Milwaukee — Carly Fiorina says no “deal” has been struck with Ted Cruz to become his running mate, but she won’t rule out joining the GOP ticket should he emerge as the nominee.
Her remarks came moments after Cruz identified Fiorina, a former rival for the Republican nomination, as the type of “strong, inspirational” leader the country needs. More broadly, they came against the backdrop of an ugly feud between Cruz and Donald Trump involving their wives and tabloid-fueled allegations of extramarital affairs, prompting fresh concerns from GOP leaders about the party’s ability to attract women voters in the fall.
Fiorina, who quit the presidential race in February and endorsed Cruz prior to Florida’s March 15 primary, has emerged as his standout surrogate on the campaign trail. Her engaging presence and shoot-from-the-hip style are a strong supplement to Cruz, who can struggle to connect with voters and sometimes comes across as inauthentic. Fiorina’s latest swing with Cruz is conspicuously well-timed, coming amid the Texas senator’s clash with Trump and fresh scrutiny of the front-runner’s history of verbally degrading women. (Fiorina, who antagonized Trump as a rival candidate, experienced it first-hand; she memorably confronted Trump on the debate stage in September after he told Rolling Stone of her appearance, “Look at that face! Would anyone vote for that?”)
On Tuesday morning in the nearby suburb of Brookfield, Fiorina fired up a bleary-eyed audience — earning ovations that, reporters noticed, rivaled Cruz’s — and was greeted with repeated calls from the crowd: “Carly for VP!” Cruz wasted no time singing her praises upon taking the stage, telling his audience that Fiorina “gives Hillary Clinton nightmares.”
A short while later, during a meet-and-greet stop here at Solemans Pub and Grill, Cruz was asked by NRO about the chants — and whether he would consider Fiorina as his running mate.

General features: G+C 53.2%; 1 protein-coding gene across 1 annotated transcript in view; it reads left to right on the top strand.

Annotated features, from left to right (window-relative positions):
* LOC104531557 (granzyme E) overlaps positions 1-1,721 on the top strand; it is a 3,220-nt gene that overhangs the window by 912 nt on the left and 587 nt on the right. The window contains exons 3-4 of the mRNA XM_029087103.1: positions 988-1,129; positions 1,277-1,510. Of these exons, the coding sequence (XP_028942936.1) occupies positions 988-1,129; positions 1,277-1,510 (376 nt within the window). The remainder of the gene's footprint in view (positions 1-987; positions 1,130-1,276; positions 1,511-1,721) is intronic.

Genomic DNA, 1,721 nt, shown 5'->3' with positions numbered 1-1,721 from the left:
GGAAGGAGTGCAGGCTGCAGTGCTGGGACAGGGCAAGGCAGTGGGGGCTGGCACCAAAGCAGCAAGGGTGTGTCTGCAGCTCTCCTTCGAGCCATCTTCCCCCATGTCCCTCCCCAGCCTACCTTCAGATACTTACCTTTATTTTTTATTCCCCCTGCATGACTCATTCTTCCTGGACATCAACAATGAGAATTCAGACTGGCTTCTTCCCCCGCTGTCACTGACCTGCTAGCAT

“Listen, I think Carly’s terrific. She is an incredible leader. And there’s a reason we’re campaigning together all over the country,” Cruz said. “I think very, very highly of her. She’s inspirational, her campaign inspired people all over the country, she’s inspiring people now. I think we need strong, inspirational leaders.”
Pressed on whether he has begun to evaluate possible ticket-mates — considering the potential for a contested convention and the compressed timetable for making such a selection — Cruz didn’t get a chance to respond.
“Maybe we ought to get him the nomination first!” Fiorina said, jumping in. “Folks in Wisconsin have a really important role. Let’s get him the nomination.”
Fiorina, carrying over a grievance from own campaign, said the media has been getting ahead of itself and needs to let the process play out — even though Cruz himself promised over the weekend that he would beat Trump and become the Republican nominee.
“There’s actually something really important that has to happen here in Wisconsin: The people in Wisconsin get a chance to vote, and they have to make a really important decision,” Fiorina said. “I think that they are going to vote big-time for Ted Cruz. That needs to happen first. So let’s stay focused. Let’s not put the cart ahead of the horse.”
Cruz, standing a few feet away, nodded. “We’re focused on the task in front of us.”
Nevertheless, with the convention less than three months away, Cruz’s campaign almost certainly has started — even if broadly and informally — the process of vetting potential running mates. Assuming Trump fails to reach the 1,237 delegates needed to clinch the nomination, Cruz could either name his VP pick before Republicans gather in Cleveland to gain momentum; wait until a second round of balloting begins; or hold off on announcing anything to retain maximum negotiating leverage at the convention.
Whatever the eventual scenario, Cruz’s team before long will be examining a short list of names — and considering how she complements him, Fiorina’s name will almost certainly be on it.
But would Fiorina, who repeatedly said as a candidate that she wasn’t interested in joining anyone else’s ticket, be open to it?
“I don’t rule anything out completely,” Fiorina said.
She added, “I went into a voting booth by myself in my home state of Virginia and I cast a vote for Ted Cruz because he’s a constitutional conservative and he’ll challenge the system. That’s why I ran. That’s what I’ll do. So this isn’t about a deal. It’s not about what comes next. It’s about what we need to lead this party and to win in November.”